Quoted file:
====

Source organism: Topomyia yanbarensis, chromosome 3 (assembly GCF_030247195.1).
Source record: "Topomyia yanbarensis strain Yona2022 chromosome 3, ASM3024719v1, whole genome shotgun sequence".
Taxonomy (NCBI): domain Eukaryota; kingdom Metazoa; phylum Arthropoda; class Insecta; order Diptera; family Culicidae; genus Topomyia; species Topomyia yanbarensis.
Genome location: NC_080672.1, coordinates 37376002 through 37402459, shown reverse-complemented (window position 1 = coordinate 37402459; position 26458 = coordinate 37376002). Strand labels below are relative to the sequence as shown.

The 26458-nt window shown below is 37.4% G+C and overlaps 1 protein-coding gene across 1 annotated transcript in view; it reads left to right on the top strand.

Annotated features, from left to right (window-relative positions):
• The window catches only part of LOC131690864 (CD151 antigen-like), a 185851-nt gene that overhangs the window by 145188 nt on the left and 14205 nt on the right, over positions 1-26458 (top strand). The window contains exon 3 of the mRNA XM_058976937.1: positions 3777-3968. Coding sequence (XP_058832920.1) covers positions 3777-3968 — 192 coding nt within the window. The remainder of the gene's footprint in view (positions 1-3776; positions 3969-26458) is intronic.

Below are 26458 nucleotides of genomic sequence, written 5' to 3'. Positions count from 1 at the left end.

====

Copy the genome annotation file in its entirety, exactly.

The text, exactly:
Source organism: Topomyia yanbarensis, chromosome 3 (assembly GCF_030247195.1).
Source record: "Topomyia yanbarensis strain Yona2022 chromosome 3, ASM3024719v1, whole genome shotgun sequence".
Taxonomy (NCBI): domain Eukaryota; kingdom Metazoa; phylum Arthropoda; class Insecta; order Diptera; family Culicidae; genus Topomyia; species Topomyia yanbarensis.
Genome location: NC_080672.1, coordinates 37376002 through 37402459, shown reverse-complemented (window position 1 = coordinate 37402459; position 26458 = coordinate 37376002). Strand labels below are relative to the sequence as shown.

The 26458-nt window shown below is 37.4% G+C and overlaps 1 protein-coding gene across 1 annotated transcript in view; it reads left to right on the top strand.

Annotated features, from left to right (window-relative positions):
• The window catches only part of LOC131690864 (CD151 antigen-like), a 185851-nt gene that overhangs the window by 145188 nt on the left and 14205 nt on the right, over positions 1-26458 (top strand). The window contains exon 3 of the mRNA XM_058976937.1: positions 3777-3968. Coding sequence (XP_058832920.1) covers positions 3777-3968 — 192 coding nt within the window. The remainder of the gene's footprint in view (positions 1-3776; positions 3969-26458) is intronic.

Below are 26458 nucleotides of genomic sequence, written 5' to 3'. Positions count from 1 at the left end.